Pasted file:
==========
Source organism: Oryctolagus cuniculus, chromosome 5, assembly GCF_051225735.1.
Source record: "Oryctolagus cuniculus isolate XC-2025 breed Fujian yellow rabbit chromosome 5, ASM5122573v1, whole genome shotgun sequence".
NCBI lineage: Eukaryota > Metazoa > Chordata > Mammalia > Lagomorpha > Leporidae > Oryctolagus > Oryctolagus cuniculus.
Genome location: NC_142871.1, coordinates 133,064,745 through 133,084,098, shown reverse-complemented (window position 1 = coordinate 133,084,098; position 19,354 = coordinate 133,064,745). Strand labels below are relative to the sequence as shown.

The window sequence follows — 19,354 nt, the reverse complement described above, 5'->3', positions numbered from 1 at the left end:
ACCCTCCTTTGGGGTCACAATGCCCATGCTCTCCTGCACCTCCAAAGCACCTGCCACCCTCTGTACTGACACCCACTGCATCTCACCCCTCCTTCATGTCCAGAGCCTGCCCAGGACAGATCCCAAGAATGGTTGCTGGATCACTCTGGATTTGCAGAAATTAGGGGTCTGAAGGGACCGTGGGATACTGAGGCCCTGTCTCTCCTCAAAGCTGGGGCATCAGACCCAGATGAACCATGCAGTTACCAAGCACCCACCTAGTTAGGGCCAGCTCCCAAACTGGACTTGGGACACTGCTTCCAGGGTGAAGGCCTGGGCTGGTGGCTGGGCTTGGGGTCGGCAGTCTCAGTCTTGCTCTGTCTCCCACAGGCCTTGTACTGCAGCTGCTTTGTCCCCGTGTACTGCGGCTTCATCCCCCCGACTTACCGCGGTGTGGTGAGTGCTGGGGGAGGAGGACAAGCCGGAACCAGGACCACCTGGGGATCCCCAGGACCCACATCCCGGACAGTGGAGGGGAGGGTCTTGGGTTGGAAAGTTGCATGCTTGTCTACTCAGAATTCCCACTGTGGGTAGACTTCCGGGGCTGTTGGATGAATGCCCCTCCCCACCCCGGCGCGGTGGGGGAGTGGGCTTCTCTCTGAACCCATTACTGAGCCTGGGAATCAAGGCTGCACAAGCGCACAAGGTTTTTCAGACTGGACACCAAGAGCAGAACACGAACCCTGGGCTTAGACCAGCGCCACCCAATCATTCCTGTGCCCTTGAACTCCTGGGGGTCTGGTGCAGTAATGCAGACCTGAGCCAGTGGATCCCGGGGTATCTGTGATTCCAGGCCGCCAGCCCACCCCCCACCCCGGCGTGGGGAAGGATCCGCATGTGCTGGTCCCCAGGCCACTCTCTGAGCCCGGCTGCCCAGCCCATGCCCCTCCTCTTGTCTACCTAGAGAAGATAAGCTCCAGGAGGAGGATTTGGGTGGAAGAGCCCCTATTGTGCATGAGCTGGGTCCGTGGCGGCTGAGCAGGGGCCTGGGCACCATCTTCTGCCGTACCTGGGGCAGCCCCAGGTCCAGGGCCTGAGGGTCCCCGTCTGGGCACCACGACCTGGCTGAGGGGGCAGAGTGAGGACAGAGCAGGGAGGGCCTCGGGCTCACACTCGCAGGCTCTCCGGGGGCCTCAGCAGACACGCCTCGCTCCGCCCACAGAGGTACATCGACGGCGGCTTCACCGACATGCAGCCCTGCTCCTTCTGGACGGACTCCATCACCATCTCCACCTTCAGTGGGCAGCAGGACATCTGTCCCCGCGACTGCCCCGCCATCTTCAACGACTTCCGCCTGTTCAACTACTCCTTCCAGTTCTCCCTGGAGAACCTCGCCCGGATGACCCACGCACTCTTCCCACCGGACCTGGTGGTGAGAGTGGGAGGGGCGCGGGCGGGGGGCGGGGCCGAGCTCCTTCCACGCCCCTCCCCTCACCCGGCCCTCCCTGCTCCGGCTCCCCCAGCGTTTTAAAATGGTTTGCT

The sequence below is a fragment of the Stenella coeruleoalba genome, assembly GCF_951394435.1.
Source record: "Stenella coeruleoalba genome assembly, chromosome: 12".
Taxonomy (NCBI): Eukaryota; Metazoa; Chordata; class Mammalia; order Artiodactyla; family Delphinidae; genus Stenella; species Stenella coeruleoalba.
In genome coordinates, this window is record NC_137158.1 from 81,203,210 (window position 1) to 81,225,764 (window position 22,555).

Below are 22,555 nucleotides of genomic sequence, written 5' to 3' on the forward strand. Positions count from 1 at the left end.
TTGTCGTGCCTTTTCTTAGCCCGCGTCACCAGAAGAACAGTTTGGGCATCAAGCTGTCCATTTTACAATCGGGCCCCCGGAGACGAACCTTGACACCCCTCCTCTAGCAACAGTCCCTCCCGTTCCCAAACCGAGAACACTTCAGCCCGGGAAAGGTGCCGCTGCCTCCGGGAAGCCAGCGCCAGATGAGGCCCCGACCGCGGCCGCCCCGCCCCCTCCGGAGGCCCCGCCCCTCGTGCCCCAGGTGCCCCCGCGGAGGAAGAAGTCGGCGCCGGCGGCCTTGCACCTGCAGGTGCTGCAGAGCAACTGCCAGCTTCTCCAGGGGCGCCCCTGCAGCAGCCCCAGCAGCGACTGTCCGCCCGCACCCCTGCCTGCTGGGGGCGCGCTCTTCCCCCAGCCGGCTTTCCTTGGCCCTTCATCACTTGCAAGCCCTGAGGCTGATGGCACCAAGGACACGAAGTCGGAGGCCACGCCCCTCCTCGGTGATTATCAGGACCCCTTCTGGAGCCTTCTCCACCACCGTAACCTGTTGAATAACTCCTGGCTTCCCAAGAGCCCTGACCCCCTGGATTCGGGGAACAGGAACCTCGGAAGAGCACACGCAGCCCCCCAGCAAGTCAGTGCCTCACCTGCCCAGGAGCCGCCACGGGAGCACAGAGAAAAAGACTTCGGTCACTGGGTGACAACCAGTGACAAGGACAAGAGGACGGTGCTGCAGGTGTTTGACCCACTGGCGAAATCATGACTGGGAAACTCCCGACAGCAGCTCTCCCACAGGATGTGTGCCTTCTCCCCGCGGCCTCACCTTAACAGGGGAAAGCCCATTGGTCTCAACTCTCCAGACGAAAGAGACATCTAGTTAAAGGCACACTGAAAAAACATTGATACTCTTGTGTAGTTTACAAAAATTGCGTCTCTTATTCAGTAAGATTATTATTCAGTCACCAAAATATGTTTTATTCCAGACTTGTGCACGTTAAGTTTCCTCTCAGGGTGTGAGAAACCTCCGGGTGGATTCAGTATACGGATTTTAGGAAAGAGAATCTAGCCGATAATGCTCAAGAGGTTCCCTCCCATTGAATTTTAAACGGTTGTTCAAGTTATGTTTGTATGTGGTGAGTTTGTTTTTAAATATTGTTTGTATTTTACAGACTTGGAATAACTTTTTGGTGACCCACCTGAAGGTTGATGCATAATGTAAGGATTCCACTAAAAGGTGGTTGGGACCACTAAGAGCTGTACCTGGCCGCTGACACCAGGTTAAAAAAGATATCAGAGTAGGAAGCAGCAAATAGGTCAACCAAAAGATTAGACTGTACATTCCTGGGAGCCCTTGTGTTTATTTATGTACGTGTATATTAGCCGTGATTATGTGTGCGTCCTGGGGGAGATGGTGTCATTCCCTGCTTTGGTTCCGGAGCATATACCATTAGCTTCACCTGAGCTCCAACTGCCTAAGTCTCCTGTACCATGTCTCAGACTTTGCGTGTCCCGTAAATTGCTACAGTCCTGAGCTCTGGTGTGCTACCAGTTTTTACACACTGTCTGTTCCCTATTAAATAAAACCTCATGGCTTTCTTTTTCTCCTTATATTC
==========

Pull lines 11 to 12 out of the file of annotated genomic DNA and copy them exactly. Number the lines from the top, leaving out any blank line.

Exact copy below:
Below are 22,555 nucleotides of genomic sequence, written 5' to 3' on the forward strand. Positions count from 1 at the left end.
TTGTCGTGCCTTTTCTTAGCCCGCGTCACCAGAAGAACAGTTTGGGCATCAAGCTGTCCATTTTACAATCGGGCCCCCGGAGACGAACCTTGACACCCCTCCTCTAGCAACAGTCCCTCCCGTTCCCAAACCGAGAACACTTCAGCCCGGGAAAGGTGCCGCTGCCTCCGGGAAGCCAGCGCCAGATGAGGCCCCGACCGCGGCCGCCCCGCCCCCTCCGGAGGCCCCGCCCCTCGTGCCCCAGGTGCCCCCGCGGAGGAAGAAGTCGGCGCCGGCGGCCTTGCACCTGCAGGTGCTGCAGAGCAACTGCCAGCTTCTCCAGGGGCGCCCCTGCAGCAGCCCCAGCAGCGACTGTCCGCCCGCACCCCTGCCTGCTGGGGGCGCGCTCTTCCCCCAGCCGGCTTTCCTTGGCCCTTCATCACTTGCAAGCCCTGAGGCTGATGGCACCAAGGACACGAAGTCGGAGGCCACGCCCCTCCTCGGTGATTATCAGGACCCCTTCTGGAGCCTTCTCCACCACCGTAACCTGTTGAATAACTCCTGGCTTCCCAAGAGCCCTGACCCCCTGGATTCGGGGAACAGGAACCTCGGAAGAGCACACGCAGCCCCCCAGCAAGTCAGTGCCTCACCTGCCCAGGAGCCGCCACGGGAGCACAGAGAAAAAGACTTCGGTCACTGGGTGACAACCAGTGACAAGGACAAGAGGACGGTGCTGCAGGTGTTTGACCCACTGGCGAAATCATGACTGGGAAACTCCCGACAGCAGCTCTCCCACAGGATGTGTGCCTTCTCCCCGCGGCCTCACCTTAACAGGGGAAAGCCCATTGGTCTCAACTCTCCAGACGAAAGAGACATCTAGTTAAAGGCACACTGAAAAAACATTGATACTCTTGTGTAGTTTACAAAAATTGCGTCTCTTATTCAGTAAGATTATTATTCAGTCACCAAAATATGTTTTATTCCAGACTTGTGCACGTTAAGTTTCCTCTCAGGGTGTGAGAAACCTCCGGGTGGATTCAGTATACGGATTTTAGGAAAGAGAATCTAGCCGATAATGCTCAAGAGGTTCCCTCCCATTGAATTTTAAACGGTTGTTCAAGTTATGTTTGTATGTGGTGAGTTTGTTTTTAAATATTGTTTGTATTTTACAGACTTGGAATAACTTTTTGGTGACCCACCTGAAGGTTGATGCATAATGTAAGGATTCCACTAAAAGGTGGTTGGGACCACTAAGAGCTGTACCTGGCCGCTGACACCAGGTTAAAAAAGATATCAGAGTAGGAAGCAGCAAATAGGTCAACCAAAAGATTAGACTGTACATTCCTGGGAGCCCTTGTGTTTATTTATGTACGTGTATATTAGCCGTGATTATGTGTGCGTCCTGGGGGAGATGGTGTCATTCCCTGCTTTGGTTCCGGAGCATATACCATTAGCTTCACCTGAGCTCCAACTGCCTAAGTCTCCTGTACCATGTCTCAGACTTTGCGTGTCCCGTAAATTGCTACAGTCCTGAGCTCTGGTGTGCTACCAGTTTTTACACACTGTCTGTTCCCTATTAAATAAAACCTCATGGCTTTCTTTTTCTCCTTATATTC